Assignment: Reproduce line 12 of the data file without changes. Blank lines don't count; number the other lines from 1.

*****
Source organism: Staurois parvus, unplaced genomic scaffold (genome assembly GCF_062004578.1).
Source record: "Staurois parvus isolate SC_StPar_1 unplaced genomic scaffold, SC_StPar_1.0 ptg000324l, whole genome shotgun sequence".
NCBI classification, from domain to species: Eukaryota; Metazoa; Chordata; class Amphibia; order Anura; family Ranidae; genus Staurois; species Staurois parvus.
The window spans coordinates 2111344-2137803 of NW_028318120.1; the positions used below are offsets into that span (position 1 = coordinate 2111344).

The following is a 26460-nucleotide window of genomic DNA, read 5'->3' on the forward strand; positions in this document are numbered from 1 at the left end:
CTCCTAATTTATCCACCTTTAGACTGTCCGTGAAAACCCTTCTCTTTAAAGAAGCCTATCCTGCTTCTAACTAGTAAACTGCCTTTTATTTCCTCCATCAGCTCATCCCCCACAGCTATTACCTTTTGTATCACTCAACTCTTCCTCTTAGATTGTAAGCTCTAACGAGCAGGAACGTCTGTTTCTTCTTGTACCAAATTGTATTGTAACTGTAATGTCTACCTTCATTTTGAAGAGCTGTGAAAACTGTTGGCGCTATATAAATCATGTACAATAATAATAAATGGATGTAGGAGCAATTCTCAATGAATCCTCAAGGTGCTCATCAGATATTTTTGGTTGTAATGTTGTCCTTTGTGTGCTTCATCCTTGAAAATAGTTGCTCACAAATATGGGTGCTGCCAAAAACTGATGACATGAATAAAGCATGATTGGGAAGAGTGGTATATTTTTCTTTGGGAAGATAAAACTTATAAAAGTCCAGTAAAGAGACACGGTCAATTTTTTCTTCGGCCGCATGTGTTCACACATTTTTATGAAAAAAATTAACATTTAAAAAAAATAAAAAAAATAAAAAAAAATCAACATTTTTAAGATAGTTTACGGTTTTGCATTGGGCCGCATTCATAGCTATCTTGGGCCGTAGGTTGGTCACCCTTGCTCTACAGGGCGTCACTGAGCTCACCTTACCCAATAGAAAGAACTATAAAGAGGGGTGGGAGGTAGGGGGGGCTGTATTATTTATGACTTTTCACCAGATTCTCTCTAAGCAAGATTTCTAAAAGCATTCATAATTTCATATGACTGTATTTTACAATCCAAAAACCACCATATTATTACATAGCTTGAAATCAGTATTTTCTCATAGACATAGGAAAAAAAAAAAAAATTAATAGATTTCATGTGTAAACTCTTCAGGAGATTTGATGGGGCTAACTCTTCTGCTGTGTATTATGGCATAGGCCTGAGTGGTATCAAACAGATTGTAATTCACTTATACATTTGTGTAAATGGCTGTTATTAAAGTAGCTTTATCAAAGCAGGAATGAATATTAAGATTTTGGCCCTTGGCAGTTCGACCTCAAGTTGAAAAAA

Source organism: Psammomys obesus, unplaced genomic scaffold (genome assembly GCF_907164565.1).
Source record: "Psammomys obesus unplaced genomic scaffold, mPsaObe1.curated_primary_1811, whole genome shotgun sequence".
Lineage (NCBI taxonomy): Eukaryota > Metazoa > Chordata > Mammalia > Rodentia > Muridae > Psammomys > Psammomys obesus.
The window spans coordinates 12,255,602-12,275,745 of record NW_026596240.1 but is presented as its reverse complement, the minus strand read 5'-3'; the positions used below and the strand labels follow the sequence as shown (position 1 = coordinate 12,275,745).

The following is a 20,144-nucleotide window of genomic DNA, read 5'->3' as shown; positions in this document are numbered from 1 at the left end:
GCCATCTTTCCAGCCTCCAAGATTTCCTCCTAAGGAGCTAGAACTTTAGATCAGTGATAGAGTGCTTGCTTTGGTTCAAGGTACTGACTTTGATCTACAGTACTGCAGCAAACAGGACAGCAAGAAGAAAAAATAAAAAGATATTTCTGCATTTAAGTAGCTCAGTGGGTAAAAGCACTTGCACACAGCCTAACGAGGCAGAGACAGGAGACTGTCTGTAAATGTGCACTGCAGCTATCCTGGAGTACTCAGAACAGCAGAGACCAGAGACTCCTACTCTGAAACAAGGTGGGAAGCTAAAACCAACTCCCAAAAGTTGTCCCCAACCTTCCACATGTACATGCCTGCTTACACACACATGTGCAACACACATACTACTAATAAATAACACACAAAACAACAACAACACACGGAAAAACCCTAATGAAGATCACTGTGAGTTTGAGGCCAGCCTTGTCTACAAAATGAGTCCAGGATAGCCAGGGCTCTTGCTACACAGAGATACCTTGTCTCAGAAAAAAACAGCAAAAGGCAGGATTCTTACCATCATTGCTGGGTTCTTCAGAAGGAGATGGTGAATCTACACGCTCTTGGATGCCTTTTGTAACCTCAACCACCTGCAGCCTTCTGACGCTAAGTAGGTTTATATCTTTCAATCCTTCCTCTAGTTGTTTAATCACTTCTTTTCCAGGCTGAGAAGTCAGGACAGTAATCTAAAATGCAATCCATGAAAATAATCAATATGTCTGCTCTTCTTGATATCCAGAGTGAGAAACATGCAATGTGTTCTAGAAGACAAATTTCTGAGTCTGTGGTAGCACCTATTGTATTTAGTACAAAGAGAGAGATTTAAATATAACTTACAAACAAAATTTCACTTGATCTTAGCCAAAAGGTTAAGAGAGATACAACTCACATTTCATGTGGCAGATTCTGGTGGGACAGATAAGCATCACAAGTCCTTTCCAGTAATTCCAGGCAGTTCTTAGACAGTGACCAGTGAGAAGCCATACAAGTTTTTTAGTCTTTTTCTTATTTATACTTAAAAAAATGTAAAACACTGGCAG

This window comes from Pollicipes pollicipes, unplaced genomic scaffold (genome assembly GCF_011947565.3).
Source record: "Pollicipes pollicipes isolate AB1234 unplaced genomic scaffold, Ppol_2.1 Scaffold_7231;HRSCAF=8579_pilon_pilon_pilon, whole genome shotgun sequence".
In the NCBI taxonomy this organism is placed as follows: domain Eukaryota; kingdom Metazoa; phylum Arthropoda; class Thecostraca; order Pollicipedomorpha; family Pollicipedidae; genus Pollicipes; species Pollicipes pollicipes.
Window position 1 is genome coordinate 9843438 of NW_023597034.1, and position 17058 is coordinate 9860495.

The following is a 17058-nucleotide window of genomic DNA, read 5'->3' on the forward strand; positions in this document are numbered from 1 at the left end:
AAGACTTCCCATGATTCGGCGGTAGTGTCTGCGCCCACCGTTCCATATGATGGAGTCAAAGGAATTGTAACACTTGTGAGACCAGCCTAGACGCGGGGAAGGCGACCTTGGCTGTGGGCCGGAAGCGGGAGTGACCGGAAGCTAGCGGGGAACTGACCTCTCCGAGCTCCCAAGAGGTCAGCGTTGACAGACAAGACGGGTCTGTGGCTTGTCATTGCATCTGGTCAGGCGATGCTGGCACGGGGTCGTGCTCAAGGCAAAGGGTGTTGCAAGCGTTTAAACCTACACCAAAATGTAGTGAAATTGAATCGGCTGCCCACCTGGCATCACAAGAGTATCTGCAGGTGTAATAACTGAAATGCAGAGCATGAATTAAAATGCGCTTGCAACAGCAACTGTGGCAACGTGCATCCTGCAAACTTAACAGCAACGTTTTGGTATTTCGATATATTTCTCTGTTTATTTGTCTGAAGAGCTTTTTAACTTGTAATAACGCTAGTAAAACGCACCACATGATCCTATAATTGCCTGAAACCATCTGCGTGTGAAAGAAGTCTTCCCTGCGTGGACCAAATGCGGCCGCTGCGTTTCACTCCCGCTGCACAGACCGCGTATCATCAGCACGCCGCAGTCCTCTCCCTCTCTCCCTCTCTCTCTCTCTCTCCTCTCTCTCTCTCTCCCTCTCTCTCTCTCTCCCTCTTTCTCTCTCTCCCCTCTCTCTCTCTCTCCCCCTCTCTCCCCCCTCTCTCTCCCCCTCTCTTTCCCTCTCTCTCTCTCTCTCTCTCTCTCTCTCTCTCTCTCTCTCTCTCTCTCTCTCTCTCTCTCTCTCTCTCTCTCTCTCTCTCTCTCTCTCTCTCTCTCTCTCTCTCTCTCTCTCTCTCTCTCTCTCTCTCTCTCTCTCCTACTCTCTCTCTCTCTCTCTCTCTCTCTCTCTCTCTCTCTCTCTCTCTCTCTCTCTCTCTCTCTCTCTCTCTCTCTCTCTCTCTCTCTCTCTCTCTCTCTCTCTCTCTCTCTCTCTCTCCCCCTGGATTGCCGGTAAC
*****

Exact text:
GCCATCTTTCCAGCCTCCAAGATTTCCTCCTAAGGAGCTAGAACTTTAGATCAGTGATAGAGTGCTTGCTTTGGTTCAAGGTACTGACTTTGATCTACAGTACTGCAGCAAACAGGACAGCAAGAAGAAAAAATAAAAAGATATTTCTGCATTTAAGTAGCTCAGTGGGTAAAAGCACTTGCACACAGCCTAACGAGGCAGAGACAGGAGACTGTCTGTAAATGTGCACTGCAGCTATCCTGGAGTACTCAGAACAGCAGAGACCAGAGACTCCTACTCTGAAACAAGGTGGGAAGCTAAAACCAACTCCCAAAAGTTGTCCCCAACCTTCCACATGTACATGCCTGCTTACACACACATGTGCAACACACATACTACTAATAAATAACACACAAAACAACAACAACACACGGAAAAACCCTAATGAAGATCACTGTGAGTTTGAGGCCAGCCTTGTCTACAAAATGAGTCCAGGATAGCCAGGGCTCTTGCTACACAGAGATACCTTGTCTCAGAAAAAAACAGCAAAAGGCAGGATTCTTACCATCATTGCTGGGTTCTTCAGAAGGAGATGGTGAATCTACACGCTCTTGGATGCCTTTTGTAACCTCAACCACCTGCAGCCTTCTGACGCTAAGTAGGTTTATATCTTTCAATCCTTCCTCTAGTTGTTTAATCACTTCTTTTCCAGGCTGAGAAGTCAGGACAGTAATCTAAAATGCAATCCATGAAAATAATCAATATGTCTGCTCTTCTTGATATCCAGAGTGAGAAACATGCAATGTGTTCTAGAAGACAAATTTCTGAGTCTGTGGTAGCACCTATTGTATTTAGTACAAAGAGAGAGATTTAAATATAACTTACAAACAAAATTTCACTTGATCTTAGCCAAAAGGTTAAGAGAGATACAACTCACATTTCATGTGGCAGATTCTGGTGGGACAGATAAGCATCACAAGTCCTTTCCAGTAATTCCAGGCAGTTCTTAGACAGTGACCAGTGAGAAGCCATACAAGTTTTTTAGTCTTTTTCTTATTTATACTTAAAAAAATGTAAAACACTGGCAG